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Some Lessons Learned from Employing the “S” Word

I received two negative comments about employing the S word in my recent article on gun control, both from gay men. One was truly fiery and somewhat over the top; the other was more gentle and went like this: “Oh man I got called sissy a LOT growing up as a gay kid in the south. I wish the reverend – whom I love – had chosen a different word. (Since this is social media please let me add that I am not “outraged” or “offended” – it just stings a little).” My response was this: “My effort is to turn the tables on uber macho gun ideologues.  It’s irony.  Don’t take it personally but as satire.  People who need guns to strut their ego are the sissies, not gays.”

Actually I was alerted by my web person when she first saw the article that some gay people might find the “s” word offensive. But I insisted on using it anyway because I wanted to make a point—or points. What is that point (or two or three)? First, that I am very reluctant to commit to censoring words or to political correctness and especially in communities that have suffered cultural oppression. That can be the easy way out.

I think it is a more sound political rebuttal, rather than to shut down our vocabulary, to turn it around. That is what I was doing in that article—it was an Aikido-like move—I was taking a term that had been used in a derogatory way against gay people and turning it back on the perpetrator types. The “s” word of course is the word sissy. I have learned that, while not surely as offensive as the “n” word toward black people, it causes some of the same wounds to be opened and thus can be hurtful. I am of course sorry if any reader was hurt by my use of the term.

But again, language is highly political and we do need to be sensitive in our use and we do need to be careful of surrendering words for others to interpret and misinterpret. Being sensitive is not always the same thing as doing nothing or hiding words; sometimes to be sensitive might mean to take the word back and use it on those who are actually deserving of it. And that is what I did in my article—I took on the uber macho attitudes of the gun lobbyists and their enablers (Marco Rubio, Governor Scott, etc) who don’t dare to question the pseudo power trips of those who relish and apparently need for their miniscule egos an AR15 in their hands for some reason or other. I called them sissies and I still do. These politicians do not have the moral or political courage to stand up to the shadow side of the gun lobby.

“Sissy” is a strong word; that is why I am reluctant to turn it over to others. Let us take it back and apply it where needed. Refusing to stand up against guns that kill kids deserves some strong words. Politicians basking in their hypocritical pious words about “thoughts and prayers” while they vote 100% with the NRA deserve some strong words. A coward is a coward, cowardly morality is cowardly morality. Such people are moral sissies.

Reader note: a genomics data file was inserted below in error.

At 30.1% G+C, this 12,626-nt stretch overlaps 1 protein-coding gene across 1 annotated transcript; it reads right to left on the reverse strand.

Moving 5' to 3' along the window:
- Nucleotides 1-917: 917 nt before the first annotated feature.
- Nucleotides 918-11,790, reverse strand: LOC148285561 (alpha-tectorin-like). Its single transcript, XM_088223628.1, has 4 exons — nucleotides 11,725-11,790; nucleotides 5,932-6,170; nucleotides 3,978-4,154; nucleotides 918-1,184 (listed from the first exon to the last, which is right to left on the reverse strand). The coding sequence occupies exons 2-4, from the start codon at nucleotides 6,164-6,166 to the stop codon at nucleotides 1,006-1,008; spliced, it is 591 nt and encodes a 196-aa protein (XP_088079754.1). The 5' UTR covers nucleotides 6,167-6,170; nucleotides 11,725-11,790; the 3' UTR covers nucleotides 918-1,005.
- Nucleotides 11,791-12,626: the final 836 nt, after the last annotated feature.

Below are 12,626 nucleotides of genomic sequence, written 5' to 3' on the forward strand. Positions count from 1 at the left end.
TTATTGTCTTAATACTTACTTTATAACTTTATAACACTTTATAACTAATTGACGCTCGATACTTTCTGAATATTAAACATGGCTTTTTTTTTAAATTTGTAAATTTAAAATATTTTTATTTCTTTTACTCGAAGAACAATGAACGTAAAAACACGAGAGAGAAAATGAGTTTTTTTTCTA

When I was called “sissy” as a kid I would usually try to punch the perpetrator in the face or wrestle them to the ground. I don’t remember always winning the fight but at least I shot back. That is what I was doing in addressing the gun lobby as sissy.

Meister Eckhart said: “Don’t be upset if someone is angry at you; be upset if you deserve their anger.” So I would say to people who in their past have been called sissy, “Don’t be upset about the name calling; be upset if you really are living out of fear; and change that.” That’s what we have control over after all, our own responses to words, our own choices in life. And keep your sense of humor including sense of irony. I was purposefully employing irony and satire in challenging fearful NRA supporting politicians.

I invite those who were offended by my verbiage to take a harder look at the internalized oppression they may have taken in over their lifetime. Yes, gay and lesbian people have been an oppressed minority; but yes too, there has been an effective fighting back in our lifetimes (of which Stonewall marks the moment of a cultural shift). There is still inner work to do to clean up the hurt.

I have learned from this exchange that some gay people are still carrying a lot of pain from the “s” word. So my counsel is to work on that, do some cleansing and letting go, create a mantra about letting the “s” word go as it was applied to you; and chant the “courage” word as your new mantra. And practice courage. Turn your wounds inside out. Burn them as your fuel in developing your own inner strength. Be a wounded warrior, a spiritual warrior, a bearer of compassion. Harness your anger to serve the continued battle for justice.

Read Matthew Fox’s article: The ONE sure way to stop future school killing atrocities – NOT with sissy promises of “thoughts and prayers”

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